Ta-Nehisi Coates

Ta-Nehisi Coates is a national correspondent for The Atlantic and the author of the memoir The Beautiful Struggle. Coates has received the National Magazine Award, the Hillman Prize for Opinion and Analysis Journalism, and the George Polk Award for his Atlantic cover story “The Case for Reparations.” His second memoir Between the World and Me was a hugely acclaimed and best selling book, shortlisted for the National Book Award. In 2015, Coates was awarded a MacArthur Genius Award.


  • Black History Month Reading List

    In the United Kingdom, October is Black History Month. The celebration was originally introduced in 1926 on the initiative of Carter G. Woodson, the editor of the Journal of Negro History. In 2007, no fewer than 6,000 events were held in the UK as part of its programme. 

    In November, we will be launching set 13 of the Radical Thinkers series focussing on Black radicalism, including WEB Du Bois’s autobiographical essay
    Darkwater, and Michele Wallace’s consideration of the late-twentieth century black female experience in America, Invisibility Blues.

    To mark Black History Month, we're proud to present Verso titles past and present that are essential to the study and celebration of African and Caribbean history.

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  • Rebel Without a Pause: A playlist from Ta-Nehisi Coates' The Beautiful Struggle

    For the young daydreamer Ta-Nehisi Coates, now hailed as the "James Joyce of the hip-hop generation," the sounds of hip-hop were seductive diversions from his father's strict programme of study. But in the summer of 1988, Ta-Nehisi's Consciousness bloomed to KRS-One and Public Enemy. Hip-hop, for young Ta-Na, boosted the words of his father, a Vietnam vet who rolled with the Black Panthers, an old-school disciplinarian and believer in free love, an autodidact who launched a publishing company in his basement dedicated to telling the true history of African civilization.

    To mark the publication of The Beautiful Strugglean extraordinary coming-of-age story by the author of the NYT bestseller Between the World and Me, we present a playlist of the music from the book, annotated with extracts. Set in Baltimore during the 1980s, hip-hop is the main soundtrack to Coates' youth in a city on the verge of chaos where a boy needed to learn The Knowledge fast.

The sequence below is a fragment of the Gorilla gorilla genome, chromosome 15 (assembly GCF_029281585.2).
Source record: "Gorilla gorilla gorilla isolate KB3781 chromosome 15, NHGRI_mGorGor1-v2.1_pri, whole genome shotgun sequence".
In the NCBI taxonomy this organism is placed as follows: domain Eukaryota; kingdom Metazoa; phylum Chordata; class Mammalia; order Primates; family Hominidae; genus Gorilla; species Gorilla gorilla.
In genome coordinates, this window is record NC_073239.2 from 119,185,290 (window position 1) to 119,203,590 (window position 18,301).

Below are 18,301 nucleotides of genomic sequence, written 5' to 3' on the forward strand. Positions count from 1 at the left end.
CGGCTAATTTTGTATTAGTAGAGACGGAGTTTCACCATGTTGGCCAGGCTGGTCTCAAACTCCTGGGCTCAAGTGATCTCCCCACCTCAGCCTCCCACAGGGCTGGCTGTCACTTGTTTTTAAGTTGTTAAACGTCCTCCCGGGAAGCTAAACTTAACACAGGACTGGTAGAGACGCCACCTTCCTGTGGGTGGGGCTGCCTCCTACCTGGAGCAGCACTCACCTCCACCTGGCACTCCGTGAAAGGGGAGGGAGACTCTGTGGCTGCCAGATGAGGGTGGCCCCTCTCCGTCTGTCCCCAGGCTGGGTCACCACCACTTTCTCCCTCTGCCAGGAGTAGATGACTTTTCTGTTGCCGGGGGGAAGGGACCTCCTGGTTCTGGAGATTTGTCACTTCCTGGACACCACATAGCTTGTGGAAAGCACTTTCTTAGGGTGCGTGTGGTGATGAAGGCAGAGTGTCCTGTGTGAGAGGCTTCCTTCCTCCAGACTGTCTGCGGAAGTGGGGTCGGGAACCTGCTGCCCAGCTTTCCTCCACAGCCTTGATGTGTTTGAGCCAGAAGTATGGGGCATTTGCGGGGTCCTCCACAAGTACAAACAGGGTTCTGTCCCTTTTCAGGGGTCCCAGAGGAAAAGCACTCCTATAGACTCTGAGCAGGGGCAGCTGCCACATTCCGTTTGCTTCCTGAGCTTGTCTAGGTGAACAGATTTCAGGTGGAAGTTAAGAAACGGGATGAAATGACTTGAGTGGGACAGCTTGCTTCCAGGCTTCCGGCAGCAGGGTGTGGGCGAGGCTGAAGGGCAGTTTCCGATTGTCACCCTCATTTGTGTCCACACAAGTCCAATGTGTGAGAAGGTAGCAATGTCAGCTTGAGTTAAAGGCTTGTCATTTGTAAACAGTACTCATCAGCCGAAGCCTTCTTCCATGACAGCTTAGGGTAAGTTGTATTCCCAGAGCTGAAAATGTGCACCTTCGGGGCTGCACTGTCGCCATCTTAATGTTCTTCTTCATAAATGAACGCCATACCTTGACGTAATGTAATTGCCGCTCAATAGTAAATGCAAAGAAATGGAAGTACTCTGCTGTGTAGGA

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  • “He was a slave still, and all around him black people heaved under the invisible yoke”—Ta-Nehisi Coates

    Baldwin, Wright, and Malcolm were the first signs that led him onto another path, one he followed until enveloped by a forest of black books… where others saw America in lovely columns, marvels of engineering, and refined democrats, Dad saw only masks concealing the heralds of woe. He was a slave still, and all around him black people heaved under the invisible yoke.” Ta-Nehisi Coates

    The Beautiful Struggle is an extraordinary memoir from Ta-Nehisi Coates - one of the the most important new voices in the US race debate and the author of New York Times bestseller Between the World and Me, hailed by Toni Morrison as “required reading.”

    What follows is an exclusive extract from his memoir (out this month), in which he recalls his father's journey of political discovery; recognising his own experiences in the writing of James Baldwin, Richard Wright, and Malcolm X, through to joining the ranks of the Black Panthers in Baltimore in the 1970s.

    - Image from The Atlantic “White Privilege” by Ta-Nehisi Coates

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